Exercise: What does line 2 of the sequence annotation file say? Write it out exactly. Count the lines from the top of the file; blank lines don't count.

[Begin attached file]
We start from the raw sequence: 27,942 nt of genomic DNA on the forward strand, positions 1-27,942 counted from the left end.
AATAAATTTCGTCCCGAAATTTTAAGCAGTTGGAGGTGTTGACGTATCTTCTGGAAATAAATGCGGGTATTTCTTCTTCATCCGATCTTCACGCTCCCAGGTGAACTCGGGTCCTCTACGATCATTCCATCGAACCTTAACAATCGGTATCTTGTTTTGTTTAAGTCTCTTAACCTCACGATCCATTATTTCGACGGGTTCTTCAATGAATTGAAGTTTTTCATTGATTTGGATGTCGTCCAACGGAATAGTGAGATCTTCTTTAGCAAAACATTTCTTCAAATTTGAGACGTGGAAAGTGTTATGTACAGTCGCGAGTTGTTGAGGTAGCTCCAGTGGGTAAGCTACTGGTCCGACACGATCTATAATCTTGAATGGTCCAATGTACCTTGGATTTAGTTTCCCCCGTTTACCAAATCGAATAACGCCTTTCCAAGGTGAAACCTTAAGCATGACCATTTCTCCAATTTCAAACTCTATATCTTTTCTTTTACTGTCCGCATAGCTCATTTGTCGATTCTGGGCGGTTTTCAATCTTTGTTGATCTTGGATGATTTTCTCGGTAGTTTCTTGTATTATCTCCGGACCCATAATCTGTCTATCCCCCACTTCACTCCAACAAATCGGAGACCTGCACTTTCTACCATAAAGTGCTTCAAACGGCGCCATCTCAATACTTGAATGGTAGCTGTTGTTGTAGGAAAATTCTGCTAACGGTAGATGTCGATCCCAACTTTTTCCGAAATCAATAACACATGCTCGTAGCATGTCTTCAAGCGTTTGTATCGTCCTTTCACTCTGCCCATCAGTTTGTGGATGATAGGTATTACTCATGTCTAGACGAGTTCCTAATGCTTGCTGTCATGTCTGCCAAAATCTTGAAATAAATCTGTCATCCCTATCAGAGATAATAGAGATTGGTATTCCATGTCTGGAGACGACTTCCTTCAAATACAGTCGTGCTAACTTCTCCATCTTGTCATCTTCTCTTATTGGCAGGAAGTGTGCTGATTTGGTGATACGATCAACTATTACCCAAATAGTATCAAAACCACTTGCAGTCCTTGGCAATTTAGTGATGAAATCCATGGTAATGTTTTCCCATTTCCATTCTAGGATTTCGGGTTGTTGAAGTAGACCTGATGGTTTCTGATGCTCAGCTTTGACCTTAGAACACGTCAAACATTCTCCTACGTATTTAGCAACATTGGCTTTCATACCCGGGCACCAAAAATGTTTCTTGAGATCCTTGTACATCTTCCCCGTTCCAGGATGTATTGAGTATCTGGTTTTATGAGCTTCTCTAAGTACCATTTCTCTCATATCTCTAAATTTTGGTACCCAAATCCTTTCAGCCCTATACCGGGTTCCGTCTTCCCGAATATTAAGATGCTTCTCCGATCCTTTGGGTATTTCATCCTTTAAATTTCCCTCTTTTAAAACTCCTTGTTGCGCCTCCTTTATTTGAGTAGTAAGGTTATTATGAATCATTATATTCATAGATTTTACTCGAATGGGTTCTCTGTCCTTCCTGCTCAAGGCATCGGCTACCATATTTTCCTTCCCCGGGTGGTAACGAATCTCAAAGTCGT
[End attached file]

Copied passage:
AATAAATTTCGTCCCGAAATTTTAAGCAGTTGGAGGTGTTGACGTATCTTCTGGAAATAAATGCGGGTATTTCTTCTTCATCCGATCTTCACGCTCCCAGGTGAACTCGGGTCCTCTACGATCATTCCATCGAACCTTAACAATCGGTATCTTGTTTTGTTTAAGTCTCTTAACCTCACGATCCATTATTTCGACGGGTTCTTCAATGAATTGAAGTTTTTCATTGATTTGGATGTCGTCCAACGGAATAGTGAGATCTTCTTTAGCAAAACATTTCTTCAAATTTGAGACGTGGAAAGTGTTATGTACAGTCGCGAGTTGTTGAGGTAGCTCCAGTGGGTAAGCTACTGGTCCGACACGATCTATAATCTTGAATGGTCCAATGTACCTTGGATTTAGTTTCCCCCGTTTACCAAATCGAATAACGCCTTTCCAAGGTGAAACCTTAAGCATGACCATTTCTCCAATTTCAAACTCTATATCTTTTCTTTTACTGTCCGCATAGCTCATTTGTCGATTCTGGGCGGTTTTCAATCTTTGTTGATCTTGGATGATTTTCTCGGTAGTTTCTTGTATTATCTCCGGACCCATAATCTGTCTATCCCCCACTTCACTCCAACAAATCGGAGACCTGCACTTTCTACCATAAAGTGCTTCAAACGGCGCCATCTCAATACTTGAATGGTAGCTGTTGTTGTAGGAAAATTCTGCTAACGGTAGATGTCGATCCCAACTTTTTCCGAAATCAATAACACATGCTCGTAGCATGTCTTCAAGCGTTTGTATCGTCCTTTCACTCTGCCCATCAGTTTGTGGATGATAGGTATTACTCATGTCTAGACGAGTTCCTAATGCTTGCTGTCATGTCTGCCAAAATCTTGAAATAAATCTGTCATCCCTATCAGAGATAATAGAGATTGGTATTCCATGTCTGGAGACGACTTCCTTCAAATACAGTCGTGCTAACTTCTCCATCTTGTCATCTTCTCTTATTGGCAGGAAGTGTGCTGATTTGGTGATACGATCAACTATTACCCAAATAGTATCAAAACCACTTGCAGTCCTTGGCAATTTAGTGATGAAATCCATGGTAATGTTTTCCCATTTCCATTCTAGGATTTCGGGTTGTTGAAGTAGACCTGATGGTTTCTGATGCTCAGCTTTGACCTTAGAACACGTCAAACATTCTCCTACGTATTTAGCAACATTGGCTTTCATACCCGGGCACCAAAAATGTTTCTTGAGATCCTTGTACATCTTCCCCGTTCCAGGATGTATTGAGTATCTGGTTTTATGAGCTTCTCTAAGTACCATTTCTCTCATATCTCTAAATTTTGGTACCCAAATCCTTTCAGCCCTATACCGGGTTCCGTCTTCCCGAATATTAAGATGCTTCTCCGATCCTTTGGGTATTTCATCCTTTAAATTTCCCTCTTTTAAAACTCCTTGTTGCGCCTCCTTTATTTGAGTAGTAAGGTTATTATGAATCATTATATTCATAGATTTTACTCGAATGGGTTCTCTGTCCTTCCTGCTCAAGGCATCGGCTACCATATTTTCCTTCCCCGGGTGGTAACGAATCTCAAAGTCGT